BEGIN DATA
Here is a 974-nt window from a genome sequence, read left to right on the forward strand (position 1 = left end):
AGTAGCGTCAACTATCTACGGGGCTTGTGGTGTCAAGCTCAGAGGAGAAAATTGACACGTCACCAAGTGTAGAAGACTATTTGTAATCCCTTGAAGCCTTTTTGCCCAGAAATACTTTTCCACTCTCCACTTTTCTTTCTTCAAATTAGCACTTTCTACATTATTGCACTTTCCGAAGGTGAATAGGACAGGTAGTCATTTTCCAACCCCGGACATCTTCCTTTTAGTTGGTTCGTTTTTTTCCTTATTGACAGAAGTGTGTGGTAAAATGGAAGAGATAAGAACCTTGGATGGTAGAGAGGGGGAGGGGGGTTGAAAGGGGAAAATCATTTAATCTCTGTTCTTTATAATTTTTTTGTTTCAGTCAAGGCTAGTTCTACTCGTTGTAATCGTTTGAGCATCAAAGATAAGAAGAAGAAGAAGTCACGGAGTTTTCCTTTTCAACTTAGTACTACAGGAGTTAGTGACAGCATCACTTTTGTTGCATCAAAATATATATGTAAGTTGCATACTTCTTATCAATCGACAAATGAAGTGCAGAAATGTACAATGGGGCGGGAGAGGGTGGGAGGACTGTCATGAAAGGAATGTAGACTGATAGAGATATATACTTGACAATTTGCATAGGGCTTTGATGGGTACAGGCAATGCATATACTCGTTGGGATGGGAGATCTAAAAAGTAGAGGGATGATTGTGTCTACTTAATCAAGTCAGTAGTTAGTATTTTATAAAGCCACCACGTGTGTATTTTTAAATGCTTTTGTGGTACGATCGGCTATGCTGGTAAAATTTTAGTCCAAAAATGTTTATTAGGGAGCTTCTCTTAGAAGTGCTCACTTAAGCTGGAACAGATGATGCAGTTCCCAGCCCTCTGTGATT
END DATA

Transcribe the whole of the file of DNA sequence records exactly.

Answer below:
Here is a 974-nt window from a genome sequence, read left to right on the forward strand (position 1 = left end):
AGTAGCGTCAACTATCTACGGGGCTTGTGGTGTCAAGCTCAGAGGAGAAAATTGACACGTCACCAAGTGTAGAAGACTATTTGTAATCCCTTGAAGCCTTTTTGCCCAGAAATACTTTTCCACTCTCCACTTTTCTTTCTTCAAATTAGCACTTTCTACATTATTGCACTTTCCGAAGGTGAATAGGACAGGTAGTCATTTTCCAACCCCGGACATCTTCCTTTTAGTTGGTTCGTTTTTTTCCTTATTGACAGAAGTGTGTGGTAAAATGGAAGAGATAAGAACCTTGGATGGTAGAGAGGGGGAGGGGGGTTGAAAGGGGAAAATCATTTAATCTCTGTTCTTTATAATTTTTTTGTTTCAGTCAAGGCTAGTTCTACTCGTTGTAATCGTTTGAGCATCAAAGATAAGAAGAAGAAGAAGTCACGGAGTTTTCCTTTTCAACTTAGTACTACAGGAGTTAGTGACAGCATCACTTTTGTTGCATCAAAATATATATGTAAGTTGCATACTTCTTATCAATCGACAAATGAAGTGCAGAAATGTACAATGGGGCGGGAGAGGGTGGGAGGACTGTCATGAAAGGAATGTAGACTGATAGAGATATATACTTGACAATTTGCATAGGGCTTTGATGGGTACAGGCAATGCATATACTCGTTGGGATGGGAGATCTAAAAAGTAGAGGGATGATTGTGTCTACTTAATCAAGTCAGTAGTTAGTATTTTATAAAGCCACCACGTGTGTATTTTTAAATGCTTTTGTGGTACGATCGGCTATGCTGGTAAAATTTTAGTCCAAAAATGTTTATTAGGGAGCTTCTCTTAGAAGTGCTCACTTAAGCTGGAACAGATGATGCAGTTCCCAGCCCTCTGTGATT